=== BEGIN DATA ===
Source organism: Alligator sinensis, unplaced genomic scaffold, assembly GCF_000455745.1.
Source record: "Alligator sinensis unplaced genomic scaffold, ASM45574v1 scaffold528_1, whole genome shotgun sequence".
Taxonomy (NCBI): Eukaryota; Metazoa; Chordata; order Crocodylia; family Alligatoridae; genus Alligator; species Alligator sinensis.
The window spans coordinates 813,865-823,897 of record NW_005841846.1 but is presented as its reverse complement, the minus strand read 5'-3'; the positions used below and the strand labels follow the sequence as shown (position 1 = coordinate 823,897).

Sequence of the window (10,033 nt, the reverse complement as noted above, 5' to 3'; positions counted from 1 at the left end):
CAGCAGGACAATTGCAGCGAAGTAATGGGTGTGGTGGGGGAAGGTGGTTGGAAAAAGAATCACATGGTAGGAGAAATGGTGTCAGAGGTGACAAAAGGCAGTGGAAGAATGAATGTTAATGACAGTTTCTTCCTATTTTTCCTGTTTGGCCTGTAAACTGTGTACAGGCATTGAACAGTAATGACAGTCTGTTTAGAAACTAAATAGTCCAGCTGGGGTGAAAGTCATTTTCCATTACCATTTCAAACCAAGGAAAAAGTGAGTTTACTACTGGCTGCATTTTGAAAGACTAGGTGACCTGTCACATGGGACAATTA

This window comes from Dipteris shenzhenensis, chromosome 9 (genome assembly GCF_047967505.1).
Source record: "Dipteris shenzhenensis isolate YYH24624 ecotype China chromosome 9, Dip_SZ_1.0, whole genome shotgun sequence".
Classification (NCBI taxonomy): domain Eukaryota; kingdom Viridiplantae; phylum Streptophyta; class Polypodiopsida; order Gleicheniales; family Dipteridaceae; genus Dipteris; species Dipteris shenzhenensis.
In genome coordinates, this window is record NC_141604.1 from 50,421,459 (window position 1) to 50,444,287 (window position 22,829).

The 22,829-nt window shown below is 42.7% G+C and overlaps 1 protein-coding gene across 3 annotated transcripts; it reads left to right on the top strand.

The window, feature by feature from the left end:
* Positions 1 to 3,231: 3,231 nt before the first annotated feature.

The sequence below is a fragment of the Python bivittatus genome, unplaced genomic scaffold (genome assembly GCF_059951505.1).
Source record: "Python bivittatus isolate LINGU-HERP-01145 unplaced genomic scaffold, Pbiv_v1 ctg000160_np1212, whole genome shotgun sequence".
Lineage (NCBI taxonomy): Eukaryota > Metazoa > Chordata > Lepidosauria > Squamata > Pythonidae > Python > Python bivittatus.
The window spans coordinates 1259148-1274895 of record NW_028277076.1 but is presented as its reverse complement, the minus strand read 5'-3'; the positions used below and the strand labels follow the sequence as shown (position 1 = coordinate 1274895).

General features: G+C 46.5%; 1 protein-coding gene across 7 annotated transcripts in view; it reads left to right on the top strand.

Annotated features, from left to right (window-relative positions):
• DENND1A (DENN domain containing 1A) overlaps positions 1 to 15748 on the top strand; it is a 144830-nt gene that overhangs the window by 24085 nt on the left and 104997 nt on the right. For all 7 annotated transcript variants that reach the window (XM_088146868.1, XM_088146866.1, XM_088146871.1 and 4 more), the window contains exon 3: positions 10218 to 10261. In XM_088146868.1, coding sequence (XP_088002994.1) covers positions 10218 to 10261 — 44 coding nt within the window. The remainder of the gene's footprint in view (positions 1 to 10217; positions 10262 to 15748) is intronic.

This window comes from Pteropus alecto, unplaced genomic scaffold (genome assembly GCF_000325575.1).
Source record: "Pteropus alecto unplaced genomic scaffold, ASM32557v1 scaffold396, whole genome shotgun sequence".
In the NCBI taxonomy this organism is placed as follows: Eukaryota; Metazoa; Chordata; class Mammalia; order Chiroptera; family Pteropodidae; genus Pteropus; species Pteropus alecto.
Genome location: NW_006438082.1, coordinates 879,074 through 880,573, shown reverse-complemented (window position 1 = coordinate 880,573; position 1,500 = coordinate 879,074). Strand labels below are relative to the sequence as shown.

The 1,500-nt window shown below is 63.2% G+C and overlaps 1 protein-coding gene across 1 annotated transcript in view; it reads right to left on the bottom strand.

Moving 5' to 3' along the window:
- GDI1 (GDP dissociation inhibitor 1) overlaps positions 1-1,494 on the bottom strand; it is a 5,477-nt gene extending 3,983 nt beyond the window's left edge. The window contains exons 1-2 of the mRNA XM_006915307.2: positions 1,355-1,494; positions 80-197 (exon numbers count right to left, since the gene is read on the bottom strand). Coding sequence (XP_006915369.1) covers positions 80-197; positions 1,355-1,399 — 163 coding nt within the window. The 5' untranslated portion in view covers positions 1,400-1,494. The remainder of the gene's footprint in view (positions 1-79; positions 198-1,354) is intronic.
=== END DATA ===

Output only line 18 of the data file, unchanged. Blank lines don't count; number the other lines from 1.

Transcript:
General features: G+C 46.5%; 1 protein-coding gene across 7 annotated transcripts in view; it reads left to right on the top strand.